# SOA - Examination and Other Requirement Details

## Spring 2007 Basic Education Catalog

Examination and Other Requirement Details

Exam C (Construction and Evaluation of Actuarial Models)

The examination for this material consists of four hours of multiple–choice questions and is identical to CAS Exam 4.This material provides an introduction to modeling and covers important actuarial methods that are useful in modeling. A thorough knowledge of calculus, probability and mathematical statistics is assumed.

The candidate will be introduced to useful frequency and severity models beyond those covered in Exam M. The candidate will be required to understand the steps involved in the modeling process and how to carry out these steps in solving business problems. The candidate should be able to:

1. analyze data from an application in a business context;
2. determine a suitable model including parameter values; and
3. provide measures of confidence for decisions based upon the model. The candidate will be introduced to a variety of tools for the calibration and evaluation of the models.

A variety of tables will be provided to the candidate in the study note package and at the examination. These include values for the standard normal distribution, chi-square distribution, and abridged inventories of discrete and continuous probability distributions. These tables are also available on the SOA and CAS Web sites. Since they will be included with the examination, candidates will not be allowed to bring copies of the tables into the examination room.

A variety of tables will be provided to the candidate in the study note package and at the examination. These include values for the standard normal distribution, chi-square distribution, and abridged inventories of discrete and continuous probability distributions. These tables are also available on the SOA and CAS Web sites. Since they will be included with the examination, candidates will not be allowed to bring copies of the tables into the examination room.

Learning Outcomes

The candidate is expected to be familiar with survival, severity, frequency and aggregate models, and use statistical methods to estimate parameters of such models given sample data. The candidate is further expected to identify steps in the modeling process, understand the underlying assumptions implicit in each family of models, recognize which assumptions are applicable in a given business application, and appropriately adjust the models for impact of insurance coverage modifications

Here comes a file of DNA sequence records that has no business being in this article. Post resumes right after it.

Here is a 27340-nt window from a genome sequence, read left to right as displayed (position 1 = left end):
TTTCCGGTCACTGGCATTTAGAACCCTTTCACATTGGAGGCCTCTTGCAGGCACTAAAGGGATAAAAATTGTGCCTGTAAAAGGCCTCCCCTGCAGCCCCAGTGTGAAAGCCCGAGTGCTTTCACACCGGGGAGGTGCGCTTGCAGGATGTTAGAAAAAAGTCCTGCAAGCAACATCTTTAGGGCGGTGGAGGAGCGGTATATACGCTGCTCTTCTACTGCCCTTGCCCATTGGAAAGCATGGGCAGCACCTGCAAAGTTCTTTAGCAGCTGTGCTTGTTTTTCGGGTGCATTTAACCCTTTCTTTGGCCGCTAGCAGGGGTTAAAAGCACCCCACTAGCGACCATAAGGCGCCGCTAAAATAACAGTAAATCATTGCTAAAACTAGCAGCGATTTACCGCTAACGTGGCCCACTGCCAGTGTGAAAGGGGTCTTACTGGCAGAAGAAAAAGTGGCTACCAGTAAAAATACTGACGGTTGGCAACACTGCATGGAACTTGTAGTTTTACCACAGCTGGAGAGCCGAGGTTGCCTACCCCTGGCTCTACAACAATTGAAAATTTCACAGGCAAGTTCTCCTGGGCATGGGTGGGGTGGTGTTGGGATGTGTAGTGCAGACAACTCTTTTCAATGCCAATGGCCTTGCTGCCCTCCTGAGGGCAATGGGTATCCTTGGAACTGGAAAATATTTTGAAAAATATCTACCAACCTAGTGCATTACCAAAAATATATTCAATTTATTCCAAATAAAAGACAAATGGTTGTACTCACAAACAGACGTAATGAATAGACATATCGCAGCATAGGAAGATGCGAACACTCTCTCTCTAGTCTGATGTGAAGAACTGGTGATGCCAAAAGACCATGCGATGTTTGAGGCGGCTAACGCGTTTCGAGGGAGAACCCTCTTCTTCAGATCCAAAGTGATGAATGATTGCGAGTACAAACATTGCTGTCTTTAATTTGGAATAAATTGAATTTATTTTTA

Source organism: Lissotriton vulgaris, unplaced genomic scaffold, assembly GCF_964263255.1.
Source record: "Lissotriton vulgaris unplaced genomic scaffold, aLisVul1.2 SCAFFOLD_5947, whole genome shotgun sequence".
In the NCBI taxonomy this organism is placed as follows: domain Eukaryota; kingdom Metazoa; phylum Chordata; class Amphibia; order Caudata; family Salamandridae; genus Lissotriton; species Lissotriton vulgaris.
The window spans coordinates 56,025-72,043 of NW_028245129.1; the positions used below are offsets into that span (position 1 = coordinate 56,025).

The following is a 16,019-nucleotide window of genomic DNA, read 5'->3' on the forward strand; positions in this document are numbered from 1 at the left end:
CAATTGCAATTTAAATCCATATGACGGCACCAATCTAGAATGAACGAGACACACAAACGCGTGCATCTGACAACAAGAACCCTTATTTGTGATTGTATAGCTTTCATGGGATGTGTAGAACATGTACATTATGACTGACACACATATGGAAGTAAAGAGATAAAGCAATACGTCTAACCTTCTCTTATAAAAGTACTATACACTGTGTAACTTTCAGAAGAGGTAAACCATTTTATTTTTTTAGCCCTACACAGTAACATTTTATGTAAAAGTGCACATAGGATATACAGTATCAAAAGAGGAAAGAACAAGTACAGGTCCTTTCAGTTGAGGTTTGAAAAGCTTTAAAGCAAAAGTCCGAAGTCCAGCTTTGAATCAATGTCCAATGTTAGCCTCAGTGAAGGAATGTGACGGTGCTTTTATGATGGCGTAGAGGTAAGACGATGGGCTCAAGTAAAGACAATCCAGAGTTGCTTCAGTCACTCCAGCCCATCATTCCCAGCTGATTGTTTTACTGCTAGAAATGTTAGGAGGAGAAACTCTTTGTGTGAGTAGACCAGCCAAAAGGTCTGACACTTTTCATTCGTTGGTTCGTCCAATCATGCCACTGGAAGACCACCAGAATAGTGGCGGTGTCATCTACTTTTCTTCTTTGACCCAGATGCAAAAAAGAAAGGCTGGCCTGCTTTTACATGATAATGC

Learning Outcomes

1. Severity Models
1. Calculate the basic distributional quantities:
1. Moments
2. Percentiles
3. Generating functions.

2. Describe how changes in parameters affect the distribution.
3. Recognize classes of distributions and their relationships.
4. Apply the following techniques for creating new families of distributions:
1. Multiplication by a constant
2. Raising to a power
3. Exponentiation
4. Mixing

5. Identify the applications in which each distribution is used and reasons why.
6. Apply the distribution to an application, given the parameters.
7. Calculate various measures of tail weight and interpret the results to compare the tail weights.
8. Explain the properties of the lognormal distribution.
9. Explain the Black–Scholes formula as a limited expected value for a lognormal distribution.

2. Frequency Models
1. For the Poisson, Mixed Poisson, Binomial, Negative Binomial, Geometric distribution and mixtures thereof (as well as compound distributions):
1. Describe how changes in parameters affect the distribution,
2. Calculate moments,
3. Identify the applications for which each distribution is used and reasons why,
4. Apply the distribution to an application given the parameters.

3. Aggregate Models
1. Compute relevant parameters and statistics for collective risk models.
2. Evaluate compound models for aggregate claims.
3. Compute aggregate claims distributions.

4. For severity, frequency and aggregate models
1. Evaluate the impacts of coverage modifications:
1. Deductibles
2. Limits, and
3. Coinsurance.

1. Calculate Loss Elimination Ratios.
2. Evaluate effects of inflation on losses.

5. Risk Measures
1. Calculate risk measures VaR, CTE and explain their use and limitations

6. Ruin Theory
1. Calculate survival and ruin probabilities using discrete models.
2. Describe the considerations included in a ruin model

7. Construction of Empirical Models
1. Estimate failure time and loss distributions using